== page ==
Throughout her life, she was engaged in ministry with the Henderson Settlement in Frakes, Ky.; The United Ministry of Delhi’s play school; as campus minister at Hartwick College and SUNY Oneonta;, and then as a licensed local pastor in the New York Conference, serving the Andes, Hurleyville and Woodridge churches.

Woodworth also served as director of Delaware Opportunities’ big buddy program; activities director at Countryside Care Center, Delhi; and children’s program facilitator at the Daniel Pierce Library in Grahamsville, N.Y. She retired in December 2015 from Silver Bay YMCA, where she served as host of the Brookside/Trinity pastoral respite ministry.

When Woodworth was diagnosed with cancer three months after retiring, she vowed to continue living fully and intentionally. She asked that she be honored and remembered her best by living your life fully and intentionally with kindness and compassion.

In addition to her husband, Woodworth is survived by her children and their families, Gideon, Liz and Wyatt Frisbee, and Chelsea Frisbee and Silas Branson; her stepson and his family, Kris, Kate and Sadie Kersten. She is also survived by her parents Don and Earla Woodworth; a brother and his family, Greg, Carolyn, Sara and Hilary Woodworth; and brother Gordon Woodworth; her former husband, Ron Frisbee; and many aunts, uncles, and cousins.

Calling hours are 5 to 7 p.m., Friday, Sept. 16 at Colonial Memorial Funeral Home, 396 State Route 52, Woodbourne, N.Y. A memorial service will be held at 11 a.m., Saturday, Sept. 17 at the United Ministry of Delhi, Courthouse Square, Delhi, N.Y. Rev. Dr. Mark Chatterton and Rev. Duane Buddle will co-officiate. The family will greet guests prior to the service from 9:30 to 10:30 a.m. in the Harder Room. A reception following the service will be held in McIntosh Hall.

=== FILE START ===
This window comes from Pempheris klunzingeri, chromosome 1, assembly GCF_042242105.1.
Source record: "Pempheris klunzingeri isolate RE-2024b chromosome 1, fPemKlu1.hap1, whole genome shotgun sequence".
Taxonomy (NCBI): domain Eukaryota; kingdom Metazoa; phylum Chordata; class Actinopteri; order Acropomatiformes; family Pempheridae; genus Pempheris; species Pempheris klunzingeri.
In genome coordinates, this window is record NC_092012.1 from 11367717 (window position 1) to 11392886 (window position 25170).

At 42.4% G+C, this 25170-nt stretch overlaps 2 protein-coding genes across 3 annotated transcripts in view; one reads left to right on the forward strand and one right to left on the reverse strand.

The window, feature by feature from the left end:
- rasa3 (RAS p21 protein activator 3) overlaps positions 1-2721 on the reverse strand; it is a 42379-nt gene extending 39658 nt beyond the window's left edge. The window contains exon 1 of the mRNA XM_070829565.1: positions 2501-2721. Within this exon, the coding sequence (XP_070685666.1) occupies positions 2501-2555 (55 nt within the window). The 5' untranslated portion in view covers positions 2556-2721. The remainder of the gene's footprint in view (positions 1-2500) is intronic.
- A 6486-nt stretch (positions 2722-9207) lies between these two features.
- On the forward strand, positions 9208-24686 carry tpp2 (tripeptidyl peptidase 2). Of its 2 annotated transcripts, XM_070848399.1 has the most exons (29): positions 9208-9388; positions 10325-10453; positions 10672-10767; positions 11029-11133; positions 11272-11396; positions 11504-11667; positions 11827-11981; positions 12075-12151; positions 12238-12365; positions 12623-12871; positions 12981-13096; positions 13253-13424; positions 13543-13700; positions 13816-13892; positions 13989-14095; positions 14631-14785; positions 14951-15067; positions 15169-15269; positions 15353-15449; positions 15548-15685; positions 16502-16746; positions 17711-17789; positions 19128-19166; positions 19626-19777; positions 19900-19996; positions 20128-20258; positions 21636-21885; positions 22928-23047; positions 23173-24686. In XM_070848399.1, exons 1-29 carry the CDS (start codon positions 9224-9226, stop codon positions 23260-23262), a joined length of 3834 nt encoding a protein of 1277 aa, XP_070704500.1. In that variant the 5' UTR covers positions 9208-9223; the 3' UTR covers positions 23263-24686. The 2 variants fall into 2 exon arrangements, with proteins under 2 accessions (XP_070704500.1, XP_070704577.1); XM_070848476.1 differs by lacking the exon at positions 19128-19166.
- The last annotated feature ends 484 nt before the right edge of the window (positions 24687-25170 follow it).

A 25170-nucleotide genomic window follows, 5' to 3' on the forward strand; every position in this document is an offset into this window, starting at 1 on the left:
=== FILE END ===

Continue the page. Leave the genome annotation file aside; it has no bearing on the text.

In lieu of flowers, donations in Woodworth’s name
may be made to Henderson Settlement, P.O. Box 205,
16773 Highway 190, Frakes KY 40940, or at www.hendersonsettlement.com; The Intervale Center,
180 Intervale Road, Burlington VT 05401, or at www.intervale.org; or The United Ministry of Delhi,
PO Box 111, Delhi, NY 13753.

Notes of condolence may be sent to Bob Kersten and the family at P.O. Box 233, Pittsford, VT 05763.

Rev. Sydney L. Parker

The Reverend Sydney L. Parker, 93, died August 10, 2016,
at Benchmark Senior Living in Hamden, Conn.

Rev. Parker was born June 16, 1923, in Brooklyn, to the
late Joseph and Zedonia (Zeda) Lasky. He was a graduate
of the City College of New York and the Eastern Baptist Theological Seminary in Philadelphia. He was a veteran
of World War II, having served in the U.S. Army as a medic. He was a long-time member of the Wallingford Senior Center, where he led a Bible study.

Parker served in the New York Conference for 32 years
from 1956 until his retirement in 1988. He was a pastor in New York for Middle Hope and Marlboro, Dover Plains and Wingdale, Philmont, St. Paul’s in Oyster Bay, Warwick,